What Big Snow Can Tell Us (Ok, Maybe not US) About Our Streets

So the snow that hit the Northeast over the weekend is gradually sublimating and melting away, and a couple of the blogs on the Streetsblog Network
are looking at the difference in the way municipalities treated
pedestrians and motorists during and after the first big storm of the
winter.

The Bicycle Coalition of Greater Philadelphia
has posted a telling video shot by local bike shop owner Michael
McGettigan. It shows how, two days after the last flakes fell, the
sidewalk on the Walnut Street Bridge — the busiest pedestrian bridge
crossing in the state of Pennsylvania — remained uncleared. As a
result, those on foot were forced out into the well-plowed roadway with
motor vehicles.

As the BCGP blog notes, some private property owners are being
ticketed for not shoveling the sidewalks in front of their homes, but
"apparently the city doesn’t ticket giant transportation agencies for
not keeping sidewalks clear."

Meanwhile, network member Greater Greater Washington
launched a discussion about whether local officials and news media in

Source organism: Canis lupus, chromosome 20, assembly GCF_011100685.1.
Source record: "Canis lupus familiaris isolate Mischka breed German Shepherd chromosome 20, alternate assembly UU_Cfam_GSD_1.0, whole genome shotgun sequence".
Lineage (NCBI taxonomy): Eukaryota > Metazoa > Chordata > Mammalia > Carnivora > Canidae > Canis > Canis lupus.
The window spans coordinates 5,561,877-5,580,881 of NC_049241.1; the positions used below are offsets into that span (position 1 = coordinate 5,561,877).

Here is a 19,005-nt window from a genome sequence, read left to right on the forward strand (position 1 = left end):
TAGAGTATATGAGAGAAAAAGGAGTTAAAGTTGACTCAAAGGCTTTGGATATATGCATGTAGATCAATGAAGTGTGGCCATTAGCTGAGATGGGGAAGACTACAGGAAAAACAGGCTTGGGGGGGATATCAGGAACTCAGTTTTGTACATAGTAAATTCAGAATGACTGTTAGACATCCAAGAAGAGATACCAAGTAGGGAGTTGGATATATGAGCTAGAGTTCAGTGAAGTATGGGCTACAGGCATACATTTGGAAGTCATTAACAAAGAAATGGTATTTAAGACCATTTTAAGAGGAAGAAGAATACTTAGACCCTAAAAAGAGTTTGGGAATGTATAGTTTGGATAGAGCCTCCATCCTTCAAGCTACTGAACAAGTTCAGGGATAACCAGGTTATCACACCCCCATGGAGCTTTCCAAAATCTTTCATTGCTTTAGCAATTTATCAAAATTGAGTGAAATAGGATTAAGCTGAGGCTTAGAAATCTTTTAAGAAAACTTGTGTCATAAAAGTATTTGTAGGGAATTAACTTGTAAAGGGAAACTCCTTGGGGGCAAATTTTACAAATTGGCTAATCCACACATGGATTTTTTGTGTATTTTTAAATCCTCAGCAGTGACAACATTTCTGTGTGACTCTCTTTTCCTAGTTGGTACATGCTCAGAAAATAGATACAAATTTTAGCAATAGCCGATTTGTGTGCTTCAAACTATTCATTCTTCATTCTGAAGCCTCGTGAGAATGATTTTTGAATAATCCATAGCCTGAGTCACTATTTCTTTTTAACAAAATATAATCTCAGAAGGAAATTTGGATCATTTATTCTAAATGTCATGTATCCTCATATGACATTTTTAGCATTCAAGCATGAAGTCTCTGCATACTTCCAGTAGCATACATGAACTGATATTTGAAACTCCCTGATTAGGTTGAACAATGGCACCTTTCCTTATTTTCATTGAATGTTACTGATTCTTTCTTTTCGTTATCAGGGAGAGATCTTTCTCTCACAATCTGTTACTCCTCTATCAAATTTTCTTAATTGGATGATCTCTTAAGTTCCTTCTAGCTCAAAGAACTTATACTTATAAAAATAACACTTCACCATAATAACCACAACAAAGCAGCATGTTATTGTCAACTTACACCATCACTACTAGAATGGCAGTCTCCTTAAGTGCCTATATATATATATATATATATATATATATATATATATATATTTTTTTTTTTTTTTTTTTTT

the DC area were right to tell pedestrians to stay off the streets
during and immediately after the storm. The blog’s David Alpert asks:

Was
that the smart move to ensure safety, or another sign of how our
society has come to view streets as the exclusive province of cars?
…A snowstorm that cuts down the level of traffic and restricts the
usable space in the roadway is an opportunity to examine how we think
about streets.

That’s exactly what Clarence Eckerson did in this video
from the Streetfilms archives, which captured conditions on NYC streets
in the wake of a blizzard that hit the city in February 2006. Check out
the naturally occurring neckdowns (h/t @guiweinmann).

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